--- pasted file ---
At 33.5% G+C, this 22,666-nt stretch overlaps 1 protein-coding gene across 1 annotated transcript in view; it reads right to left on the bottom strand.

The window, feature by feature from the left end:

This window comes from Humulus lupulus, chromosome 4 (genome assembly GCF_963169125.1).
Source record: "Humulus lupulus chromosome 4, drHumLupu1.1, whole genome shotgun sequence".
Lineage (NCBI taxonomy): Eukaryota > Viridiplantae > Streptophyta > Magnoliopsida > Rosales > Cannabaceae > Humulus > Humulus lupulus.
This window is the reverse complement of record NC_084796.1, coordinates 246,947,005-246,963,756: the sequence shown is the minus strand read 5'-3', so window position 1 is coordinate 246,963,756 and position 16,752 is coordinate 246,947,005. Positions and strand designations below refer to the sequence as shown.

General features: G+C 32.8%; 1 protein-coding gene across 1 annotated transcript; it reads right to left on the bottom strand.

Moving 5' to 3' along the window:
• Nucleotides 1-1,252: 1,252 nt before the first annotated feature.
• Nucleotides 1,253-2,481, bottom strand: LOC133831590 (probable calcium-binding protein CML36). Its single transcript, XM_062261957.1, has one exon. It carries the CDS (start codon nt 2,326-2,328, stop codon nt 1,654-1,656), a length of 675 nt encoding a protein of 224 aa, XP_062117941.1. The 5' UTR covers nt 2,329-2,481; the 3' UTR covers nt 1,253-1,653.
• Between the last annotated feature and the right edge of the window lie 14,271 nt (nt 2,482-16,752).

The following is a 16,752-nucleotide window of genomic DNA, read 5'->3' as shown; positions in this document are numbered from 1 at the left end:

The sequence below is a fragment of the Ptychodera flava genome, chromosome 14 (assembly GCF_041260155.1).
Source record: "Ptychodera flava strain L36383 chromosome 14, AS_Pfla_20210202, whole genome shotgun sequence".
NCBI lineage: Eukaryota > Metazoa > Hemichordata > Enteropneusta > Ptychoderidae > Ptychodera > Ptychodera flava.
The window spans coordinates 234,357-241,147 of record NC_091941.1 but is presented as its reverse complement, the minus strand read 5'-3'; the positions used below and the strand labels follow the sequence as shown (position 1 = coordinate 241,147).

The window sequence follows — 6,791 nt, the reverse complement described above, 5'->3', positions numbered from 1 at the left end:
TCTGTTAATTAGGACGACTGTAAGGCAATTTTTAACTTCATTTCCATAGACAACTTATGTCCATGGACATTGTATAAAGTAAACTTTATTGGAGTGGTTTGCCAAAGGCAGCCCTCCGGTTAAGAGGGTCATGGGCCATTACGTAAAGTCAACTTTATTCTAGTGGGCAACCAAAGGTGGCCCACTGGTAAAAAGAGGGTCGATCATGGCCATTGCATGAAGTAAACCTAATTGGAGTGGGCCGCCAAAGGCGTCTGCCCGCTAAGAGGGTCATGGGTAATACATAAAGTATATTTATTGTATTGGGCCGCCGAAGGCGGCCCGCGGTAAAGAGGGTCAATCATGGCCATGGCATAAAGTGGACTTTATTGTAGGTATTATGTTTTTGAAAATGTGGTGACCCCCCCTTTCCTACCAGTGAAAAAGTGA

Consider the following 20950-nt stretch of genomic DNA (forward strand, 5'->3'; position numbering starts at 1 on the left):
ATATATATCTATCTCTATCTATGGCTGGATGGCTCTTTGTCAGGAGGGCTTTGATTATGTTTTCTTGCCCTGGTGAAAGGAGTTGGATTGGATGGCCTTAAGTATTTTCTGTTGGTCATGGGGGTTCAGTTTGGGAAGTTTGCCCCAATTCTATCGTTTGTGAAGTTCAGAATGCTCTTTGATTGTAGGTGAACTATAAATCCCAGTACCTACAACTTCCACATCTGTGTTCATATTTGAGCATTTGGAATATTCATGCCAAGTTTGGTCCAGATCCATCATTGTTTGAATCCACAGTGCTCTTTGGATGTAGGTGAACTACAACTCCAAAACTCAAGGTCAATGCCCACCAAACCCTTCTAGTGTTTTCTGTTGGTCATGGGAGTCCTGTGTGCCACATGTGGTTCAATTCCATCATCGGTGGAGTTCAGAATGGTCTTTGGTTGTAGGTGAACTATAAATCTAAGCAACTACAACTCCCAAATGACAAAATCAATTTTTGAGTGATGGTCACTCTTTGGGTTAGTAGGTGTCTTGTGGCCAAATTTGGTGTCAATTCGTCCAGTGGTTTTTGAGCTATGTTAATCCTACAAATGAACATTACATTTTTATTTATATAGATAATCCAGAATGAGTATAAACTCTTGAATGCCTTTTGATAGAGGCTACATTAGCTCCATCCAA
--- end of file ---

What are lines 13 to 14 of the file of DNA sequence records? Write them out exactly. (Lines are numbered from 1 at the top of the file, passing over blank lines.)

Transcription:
The sequence below is a fragment of the Ptychodera flava genome, chromosome 14 (assembly GCF_041260155.1).
Source record: "Ptychodera flava strain L36383 chromosome 14, AS_Pfla_20210202, whole genome shotgun sequence".